Analytical verification of doses or concentrations:
no
Details on analytical verification of doses or concentrations:
No chemical analyses were conducted, since no analytical method could be developed for formulations of the test substance in corn oil.
Duration of treatment / exposure:
Males were exposed for 29 days, i.e. 2 weeks prior to mating, during mating, and up to termination. Females were exposed for 42-45 days, i.e. during 2 weeks prior to mating, during mating, during post-coitum, and during at least 4 days of lactation. Female 51 (Group 2) was not dosed during littering.
Frequency of treatment:
Once daily for 7 days per week, approximately the same time each day with a maximum of 6 hours difference between the earliest and latest dose. Animals were dosed up to the day prior to scheduled necropsy.
Details on study schedule:
- Age at mating of the mated animals in the study: Approximately 13 weeks
Doses / concentrations
Remarks:
Doses / Concentrations:
0, 150, 450 and 1000 mg/kg
Basis:

No. of animals per sex per dose:
10 animals/sex/group + 463 pups
Control animals:
yes, concurrent vehicle
Details on study design:
- Dose selection rationale: Dose levels were based on results of a 10-day dose range finding study (NOTOX Project 492994)
-Results of the dose range finding study are described in End point study record Repeated dose toxicity: oral. NOTOX Project 492993
-For the main study, 5 animals/sex/group were randomly selected at allocation for functional observations, clinical pathology, macroscopic examination (full list), organ weights (Full list) and histopathology:
Males: the first 5 males per group
Females: with live offspring only
Positive control:
no

Examinations

Parental animals: Observations and examinations:
CAGE SIDE OBSERVATIONS: Yes
- Time schedule: At least twice daily (early morning/late afternoon).

DETAILED CLINICAL OBSERVATIONS: Yes
- Time schedule: Detailed clinical observations were made in all animals, at least immediately after dosing. Once prior to start of treatment and at weekly intervals this was also performed outside the home cage in a standard arena. Arena observations were not performed when the animals were mating, or housed individually.

BODY WEIGHT: Yes
- Time schedule for examinations: Males and females were weighed on the first day of exposure and weekly thereafter. Mated females were weighed on Days 0, 4, 7, 11, 14, 17 and 20 post-coitum, and during lactation on Days 1 and 4.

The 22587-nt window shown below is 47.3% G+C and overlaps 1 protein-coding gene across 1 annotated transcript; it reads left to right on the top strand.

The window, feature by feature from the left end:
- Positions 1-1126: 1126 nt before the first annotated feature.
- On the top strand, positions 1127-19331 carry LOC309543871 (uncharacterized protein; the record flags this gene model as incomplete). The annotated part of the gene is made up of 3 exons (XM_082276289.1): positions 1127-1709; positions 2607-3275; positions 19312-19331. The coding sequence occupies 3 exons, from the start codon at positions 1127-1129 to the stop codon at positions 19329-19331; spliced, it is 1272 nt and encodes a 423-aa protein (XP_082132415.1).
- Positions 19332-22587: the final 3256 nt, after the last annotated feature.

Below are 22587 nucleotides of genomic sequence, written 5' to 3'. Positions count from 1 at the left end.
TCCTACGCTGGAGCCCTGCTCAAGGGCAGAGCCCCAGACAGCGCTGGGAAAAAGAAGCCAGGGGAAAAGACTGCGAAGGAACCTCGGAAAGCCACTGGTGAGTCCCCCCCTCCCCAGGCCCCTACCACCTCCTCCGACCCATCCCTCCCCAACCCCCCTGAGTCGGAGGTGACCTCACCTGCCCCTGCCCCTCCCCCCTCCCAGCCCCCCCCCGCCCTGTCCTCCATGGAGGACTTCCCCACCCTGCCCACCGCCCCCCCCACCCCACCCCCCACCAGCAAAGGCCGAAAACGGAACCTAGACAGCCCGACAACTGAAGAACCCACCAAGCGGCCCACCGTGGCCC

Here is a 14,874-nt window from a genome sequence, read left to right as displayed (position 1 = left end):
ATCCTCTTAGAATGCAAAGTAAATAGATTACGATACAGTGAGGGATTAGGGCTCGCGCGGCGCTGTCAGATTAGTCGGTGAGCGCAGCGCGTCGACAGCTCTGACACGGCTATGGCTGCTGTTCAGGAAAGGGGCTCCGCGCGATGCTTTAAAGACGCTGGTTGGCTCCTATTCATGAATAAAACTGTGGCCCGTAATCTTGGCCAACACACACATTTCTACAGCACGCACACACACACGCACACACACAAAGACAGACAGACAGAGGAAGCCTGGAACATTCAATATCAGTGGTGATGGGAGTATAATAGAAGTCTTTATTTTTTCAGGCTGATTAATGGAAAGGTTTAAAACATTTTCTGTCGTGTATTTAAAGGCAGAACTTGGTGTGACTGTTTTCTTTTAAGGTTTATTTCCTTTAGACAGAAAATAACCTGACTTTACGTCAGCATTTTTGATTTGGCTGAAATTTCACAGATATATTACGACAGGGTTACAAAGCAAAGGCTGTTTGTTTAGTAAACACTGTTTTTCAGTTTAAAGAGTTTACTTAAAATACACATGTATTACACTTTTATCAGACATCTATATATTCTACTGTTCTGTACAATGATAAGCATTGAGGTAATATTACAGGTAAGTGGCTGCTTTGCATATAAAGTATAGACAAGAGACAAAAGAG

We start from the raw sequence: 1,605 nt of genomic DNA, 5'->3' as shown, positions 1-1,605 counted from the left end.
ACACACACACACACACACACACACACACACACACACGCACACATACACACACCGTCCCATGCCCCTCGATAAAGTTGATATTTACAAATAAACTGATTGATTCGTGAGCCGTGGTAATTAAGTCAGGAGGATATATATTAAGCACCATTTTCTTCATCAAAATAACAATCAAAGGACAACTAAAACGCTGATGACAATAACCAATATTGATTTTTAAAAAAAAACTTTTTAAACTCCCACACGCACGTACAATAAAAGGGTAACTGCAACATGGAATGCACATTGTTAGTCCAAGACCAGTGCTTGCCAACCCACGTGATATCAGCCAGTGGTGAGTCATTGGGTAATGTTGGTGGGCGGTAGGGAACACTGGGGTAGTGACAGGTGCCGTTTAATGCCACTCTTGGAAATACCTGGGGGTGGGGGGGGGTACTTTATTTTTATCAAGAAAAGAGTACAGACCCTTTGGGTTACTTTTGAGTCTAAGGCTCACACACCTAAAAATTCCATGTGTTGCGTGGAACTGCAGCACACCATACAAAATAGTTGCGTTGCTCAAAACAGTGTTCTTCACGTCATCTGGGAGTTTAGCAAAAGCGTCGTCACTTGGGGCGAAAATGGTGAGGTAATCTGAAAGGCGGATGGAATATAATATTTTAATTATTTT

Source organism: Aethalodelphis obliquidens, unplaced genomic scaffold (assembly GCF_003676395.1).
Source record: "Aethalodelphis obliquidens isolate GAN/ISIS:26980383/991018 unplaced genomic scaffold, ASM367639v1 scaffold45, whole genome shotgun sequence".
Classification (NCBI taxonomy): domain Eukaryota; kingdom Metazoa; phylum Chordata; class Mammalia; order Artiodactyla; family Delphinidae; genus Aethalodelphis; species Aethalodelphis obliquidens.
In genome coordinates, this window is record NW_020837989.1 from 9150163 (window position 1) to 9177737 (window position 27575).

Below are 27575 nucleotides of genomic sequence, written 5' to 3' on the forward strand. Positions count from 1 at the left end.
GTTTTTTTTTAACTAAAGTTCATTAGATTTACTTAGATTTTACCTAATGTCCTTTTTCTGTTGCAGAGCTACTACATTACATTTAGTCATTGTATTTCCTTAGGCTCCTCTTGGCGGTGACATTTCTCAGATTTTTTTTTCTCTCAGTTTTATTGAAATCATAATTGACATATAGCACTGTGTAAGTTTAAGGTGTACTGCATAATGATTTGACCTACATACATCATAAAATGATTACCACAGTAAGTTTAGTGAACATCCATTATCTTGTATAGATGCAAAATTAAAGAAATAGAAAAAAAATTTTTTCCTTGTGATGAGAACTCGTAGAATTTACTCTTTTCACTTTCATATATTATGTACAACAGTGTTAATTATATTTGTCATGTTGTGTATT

FOOD CONSUMPTION: Yes
- Weekly, except for males and females which were housed together for mating. Food consumption of mated females was measured on Days 0, 4, 7, 11, 14, 17 and 20 post-coitum and on Days 1 and 4 of lactation.

FOOD EFFICIENCY: Yes
- (food consumption per animal per day/ average body weight per cage)*1000

WATER CONSUMPTION: No

OPHTHALMOSCOPIC EXAMINATION: No

HAEMATOLOGY: Yes
- Time schedule for collection of blood: immediately prior to scheduled post mortem examination, between 7.00 and 10.30 a.m.
- Anaesthetic used for blood collection: Yes (iso-flurane)
- Animals fasted: Yes, but water was provided. Several animals were necropsied after approximately 20.5 hours of fasting which was longer than the maximum time of 20 hours allowed for fasting. The fasting period was only slightly longer and was considered not to have adversely affected the clinical laboratory, macroscopic or microscopic findings.
- How many animals: 5/sex/group (Females: with live offspring only)
- Parameters checked were: White blood cells, Differential leucocyte count (neutrophils, lymphocytes, monocytes, eosinophils, basophils), Red blood cells, Reticulocytes, Red blood cell distribution width, Haemoglobin, Haematocrit, Mean corpuscular volume, Mean corpuscular haemoglobin, Mean corpuscular haemoglobin concentration, Platelets, Prothrombin time, Activated Partical thromboplastin time

CLINICAL CHEMISTRY: Yes
- Time schedule for collection of blood: immediately prior to scheduled post mortem examination, between 7.00 and 10.30 a.m.
- Animals fasted: Yes, but water was provided. Several animals were necropsied after approximately 20.5 hours of fasting which was longer than the maximum time of 20 hours allowed for fasting. The fasting period was only slightly longer and was considered not to have adversely affected the clinical laboratory, macroscopic or microscopic findings.
- How many animals: 5/sex/group (Females: with live offspring only)
- Parameters checked were: Alanine aminotransferase, Aspartate aminotransferase, Alkaline phosphatase, Total Protein, Albumin, Total Bilirubin, Urea, Creatinine, Glucose, Cholesterol, Sodium, Potassium, Chloride, Calcium, Inorganic Phosphate, Bile acids

URINALYSIS: No

NEUROBEHAVIOURAL EXAMINATION: Yes
- Time schedule for examinations: The selected males were tested during Week 4 of treatment and the selected females (with live offspring) were tested during lactation (all before blood sampling).